Kenya’s deputy president awaits critical ICC ruling

Kenya's Deputy President, William Ruto

Kenya’s Deputy President, William Ruto

Kenya’s Deputy President William Ruto and his defence team will know by end of Friday whether or not the International Criminal Court (ICC) will admit recanted evidence in their high profile case related to the 2007 post-election deadly violence in the East African nation.

The Appeals Chamber of the Hague-based court announced earlier this week it would hand down its verdict Friday at 6.30pm Kenya time.

Mr. Ruto, his co-defendant, Joshua Arap Sang, former radio personality in Kenya, and their legal team are hoping the Chamber rules against the ICC Prosecutor Fatou Bensouda’s contention of allowing the court to apply the amendment to Rule 68 of the Rome Statute and use testimony that has since been retracted. The prosecutor argues that recanted statements should admitted in the proceedings given the fact that 5 witnesses were intimidated and bribed into withdrawing their testimonies.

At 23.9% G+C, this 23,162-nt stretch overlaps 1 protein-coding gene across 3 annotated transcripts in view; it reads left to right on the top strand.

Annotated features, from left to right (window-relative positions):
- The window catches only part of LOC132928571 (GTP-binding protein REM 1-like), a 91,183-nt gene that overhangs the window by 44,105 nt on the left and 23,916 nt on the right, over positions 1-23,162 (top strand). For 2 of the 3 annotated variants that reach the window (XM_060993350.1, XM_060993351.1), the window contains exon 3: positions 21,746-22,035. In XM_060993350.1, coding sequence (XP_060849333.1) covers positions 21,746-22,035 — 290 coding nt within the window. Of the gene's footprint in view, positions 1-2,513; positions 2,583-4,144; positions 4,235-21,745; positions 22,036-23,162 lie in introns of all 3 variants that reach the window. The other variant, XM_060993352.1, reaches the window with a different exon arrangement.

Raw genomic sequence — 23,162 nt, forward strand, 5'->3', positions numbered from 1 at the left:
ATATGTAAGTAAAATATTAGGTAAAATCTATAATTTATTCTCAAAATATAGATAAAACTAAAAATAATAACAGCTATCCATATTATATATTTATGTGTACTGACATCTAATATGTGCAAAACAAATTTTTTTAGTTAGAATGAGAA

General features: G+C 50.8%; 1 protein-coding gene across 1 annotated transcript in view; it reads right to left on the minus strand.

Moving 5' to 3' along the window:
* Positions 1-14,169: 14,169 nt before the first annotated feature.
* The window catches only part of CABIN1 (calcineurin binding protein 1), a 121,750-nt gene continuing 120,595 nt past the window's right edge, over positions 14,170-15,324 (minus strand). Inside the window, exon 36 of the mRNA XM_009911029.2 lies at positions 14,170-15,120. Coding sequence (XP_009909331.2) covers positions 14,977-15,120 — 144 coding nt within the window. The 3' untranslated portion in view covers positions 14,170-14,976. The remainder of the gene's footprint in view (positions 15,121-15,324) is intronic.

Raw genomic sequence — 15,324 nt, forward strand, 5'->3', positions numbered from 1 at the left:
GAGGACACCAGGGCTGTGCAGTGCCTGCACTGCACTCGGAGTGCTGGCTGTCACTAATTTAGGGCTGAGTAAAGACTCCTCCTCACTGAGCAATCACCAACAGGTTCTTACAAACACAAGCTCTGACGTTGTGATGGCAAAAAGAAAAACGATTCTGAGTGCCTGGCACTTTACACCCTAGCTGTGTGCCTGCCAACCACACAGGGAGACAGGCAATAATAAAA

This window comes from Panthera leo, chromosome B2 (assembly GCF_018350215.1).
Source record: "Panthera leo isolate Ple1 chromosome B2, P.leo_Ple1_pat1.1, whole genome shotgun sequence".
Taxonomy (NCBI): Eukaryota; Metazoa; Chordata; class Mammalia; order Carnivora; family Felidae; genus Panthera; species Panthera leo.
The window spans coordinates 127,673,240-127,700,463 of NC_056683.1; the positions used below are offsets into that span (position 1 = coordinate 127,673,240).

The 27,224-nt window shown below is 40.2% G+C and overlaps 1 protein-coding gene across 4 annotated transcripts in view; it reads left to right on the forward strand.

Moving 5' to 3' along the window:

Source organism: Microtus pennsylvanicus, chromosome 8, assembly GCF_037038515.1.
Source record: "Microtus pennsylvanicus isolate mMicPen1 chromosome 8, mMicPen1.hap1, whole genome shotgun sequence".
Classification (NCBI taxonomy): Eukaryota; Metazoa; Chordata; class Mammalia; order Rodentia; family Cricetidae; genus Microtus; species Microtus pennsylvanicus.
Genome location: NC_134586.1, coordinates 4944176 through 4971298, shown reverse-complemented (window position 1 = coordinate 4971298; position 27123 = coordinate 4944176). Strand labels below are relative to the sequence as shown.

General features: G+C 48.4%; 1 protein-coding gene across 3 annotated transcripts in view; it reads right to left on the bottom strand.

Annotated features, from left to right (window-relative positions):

Earlier, the judges at the Trial Chamber had ruled recanted testimony could be used but the co-accused and Kenya protested and appealed.

“The admission of hearsay evidence, which is central to the OTP’s (office of the prosecutor) case, will significantly affect the fair conduct of proceedings because it will not only affect the defence’s ability to properly test the OTP’s case but to adequately make its case,” Ruto and Sang’s legal representatives have been quoted as saying.

Ruto and Sang are facing charges of crimes against humanity in the 2007 post election violence that claimed over 1000 people displace thousands more. The  ICC case originally involved the current Kenyan leader, President Uhuru Kenyatta but his charges have since been dropped by the court.

Because of this case, Kenya has repeatedly fronted plans to leave the ICC, and at the recent 26th summit of the African Union, African leaders supported Kenya’s proposal for all African countries to exit the court citing “unfair targeting” of the continent’s leaders.

“Elsewhere in the world, many things happen, many flagrant violations of human rights, but nobody cares,” Chad President and current Chairperson of the African Union Idriss Déby said at the summit in Addis Ababa, Ethiopia.

The Ugandan leader, Yoweri Museveni has also publicly trained attacks against the ICC.